England ready for Ashes without Stokes

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LONDON: England captain Joe Root said on Friday his side were prepared to be without star all-rounder Ben Stokes for the whole of their upcoming Ashes tour of Australia.
Stokes, England’s vice-captain, will not fly out with the rest of the squad on Saturday, having been suspended from international duty following an incident outside a Bristol nightclub in September.
The Durham ace remains under investigation after being arrested on suspicion of causing actual bodily harm. Stokes and England are still waiting to discover if he will face criminal charges.
The England and Wales Cricket Board (ECB) has yet to rule him out of the five-Test series, which starts in Brisbane on Nov 23, but he is not currently available for selection.
“We’ve got to make sure we plan and prepare as a squad and look to approach it as if this is our team going out there for the tour,” Root told reporters at Lord’s on Friday.
Ashes-holders England have yet to name a replacement vice-captain but Root said there was no need to rush that decision.
“We will have to sit down and chat about that,” said the Yorkshire batsman. “It’s something that’s ongoing and over the course of the next few weeks we’ll come to a decision.” Root added neither he nor anyone else in the England hierarchy had received an indication as to whether Stokes would face criminal charges.
“We don’t really know how long things are going to take and I think we’ve just got to sit tight and wait,” Root said.
England have suffered humiliating 5-0 series defeats on two of their last three Ashes tours of Australia, although they did enjoy a 3-1 triumph in 2010-11.
Many pundits believe that without Stokes they have no chance this time around, but Root insisted, “He is a fine player but I see a squad of players that’s more than capable of going over there and doing something really special.”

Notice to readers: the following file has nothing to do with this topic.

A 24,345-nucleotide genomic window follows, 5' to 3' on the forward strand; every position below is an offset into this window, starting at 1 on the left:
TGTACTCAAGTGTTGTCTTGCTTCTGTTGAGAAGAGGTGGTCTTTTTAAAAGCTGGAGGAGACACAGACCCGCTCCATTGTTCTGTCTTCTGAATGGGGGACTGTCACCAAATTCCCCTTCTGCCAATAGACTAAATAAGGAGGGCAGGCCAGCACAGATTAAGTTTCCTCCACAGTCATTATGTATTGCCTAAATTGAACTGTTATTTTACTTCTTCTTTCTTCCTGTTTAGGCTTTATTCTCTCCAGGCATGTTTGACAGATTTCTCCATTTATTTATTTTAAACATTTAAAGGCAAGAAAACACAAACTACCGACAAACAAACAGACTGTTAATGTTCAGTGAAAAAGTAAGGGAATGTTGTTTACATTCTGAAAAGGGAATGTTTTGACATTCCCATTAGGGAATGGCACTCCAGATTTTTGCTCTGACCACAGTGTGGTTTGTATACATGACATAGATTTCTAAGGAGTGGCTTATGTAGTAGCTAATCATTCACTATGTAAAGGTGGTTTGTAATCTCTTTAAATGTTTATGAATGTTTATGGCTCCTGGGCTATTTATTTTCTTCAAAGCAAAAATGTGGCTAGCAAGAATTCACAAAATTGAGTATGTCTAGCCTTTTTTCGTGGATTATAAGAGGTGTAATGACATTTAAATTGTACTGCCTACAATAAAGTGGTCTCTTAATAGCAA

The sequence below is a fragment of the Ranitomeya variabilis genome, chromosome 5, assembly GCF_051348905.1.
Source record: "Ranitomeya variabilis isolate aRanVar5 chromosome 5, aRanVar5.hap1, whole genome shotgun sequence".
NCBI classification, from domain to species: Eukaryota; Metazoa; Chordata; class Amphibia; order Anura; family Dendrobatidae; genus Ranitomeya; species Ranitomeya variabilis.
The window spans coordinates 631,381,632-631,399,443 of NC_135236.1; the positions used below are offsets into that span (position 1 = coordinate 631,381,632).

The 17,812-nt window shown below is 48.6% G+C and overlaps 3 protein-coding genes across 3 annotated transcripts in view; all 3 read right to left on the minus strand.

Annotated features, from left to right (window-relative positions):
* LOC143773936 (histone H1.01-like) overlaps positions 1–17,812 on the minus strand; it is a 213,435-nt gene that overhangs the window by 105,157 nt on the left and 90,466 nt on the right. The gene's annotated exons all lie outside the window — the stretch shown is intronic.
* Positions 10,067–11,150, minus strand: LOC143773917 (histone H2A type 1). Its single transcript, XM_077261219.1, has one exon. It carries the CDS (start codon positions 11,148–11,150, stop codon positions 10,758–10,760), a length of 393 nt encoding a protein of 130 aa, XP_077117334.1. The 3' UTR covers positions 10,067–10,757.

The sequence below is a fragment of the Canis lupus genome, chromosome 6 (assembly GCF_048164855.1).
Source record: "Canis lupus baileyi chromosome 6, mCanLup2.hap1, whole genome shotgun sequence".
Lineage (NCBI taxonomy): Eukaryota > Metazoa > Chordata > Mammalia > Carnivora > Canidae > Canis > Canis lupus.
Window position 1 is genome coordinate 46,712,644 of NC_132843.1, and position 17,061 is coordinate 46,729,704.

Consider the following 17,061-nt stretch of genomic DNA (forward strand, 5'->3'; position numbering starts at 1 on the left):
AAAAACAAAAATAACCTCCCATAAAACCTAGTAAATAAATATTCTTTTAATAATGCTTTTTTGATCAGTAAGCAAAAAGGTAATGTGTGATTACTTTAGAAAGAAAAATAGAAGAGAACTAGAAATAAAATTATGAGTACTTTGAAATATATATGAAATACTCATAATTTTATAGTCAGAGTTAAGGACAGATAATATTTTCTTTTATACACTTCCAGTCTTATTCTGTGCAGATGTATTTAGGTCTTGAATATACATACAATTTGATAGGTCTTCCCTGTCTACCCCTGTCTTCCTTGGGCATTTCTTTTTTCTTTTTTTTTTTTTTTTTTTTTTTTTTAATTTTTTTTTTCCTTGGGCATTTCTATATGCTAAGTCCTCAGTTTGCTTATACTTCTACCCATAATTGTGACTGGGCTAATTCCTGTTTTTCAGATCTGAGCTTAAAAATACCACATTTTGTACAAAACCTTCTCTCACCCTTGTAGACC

Drinking culture
Meanwhile, Root denied England had a drinking culture as he vowed there would be no repeat of the incident that had jeopardised Stokes’s participation in the Ashes.
“We know that what’s happened hasn’t been good enough and we are determined to get that right,” he said. “I don’t think there’s a drinking culture in our side… We are grown men, we know how to behave and we’ll make sure we conduct ourselves well on this tour.”
Leading batsman
Root is now one of the world’s leading batsmen, having scored more than 5,000 runs in 60 Tests at an average of 53.76 including 13 hundreds.
But his previous Ashes tour, in 2013-14 ended with him being dropped for the Sydney finale after he’d managed a meagre 192 runs in four previous Tests at a lowly average of 27.42.
“It’s a point I want to prove” said Root of batting well in Australia. “I’m obviously a very different player now to what I was last time we were there and that excites me,” added Root, who together with former captain Alastair Cook is one of two mainstays in an otherwise frail-looking England top order.
“That’s a really good incentive for me to get off to a good start personally with my batting, but more importantly set the tone and lead from the front with weight of runs.”
Since the Second World War, only five England captains – two Yorkshiremen in Len Hutton (1954-55) and Ray Illingworth, (1970-71, who was also captaining Midlands county Leicestershire at the time) and a trio of Middlesex skippers in Mike Brearley (1978-79), Mike Gatting (1986-87) and Andrew Strauss (2010-11) – have led England to Ashes series glory in Australia.
But an undaunted Root said, “It’s the pinnacle of Test cricket for an Englishman to go to Australia and have the opportunity to win – I don’t think there’s much more that you need to motivate yourself as a player and a captain.”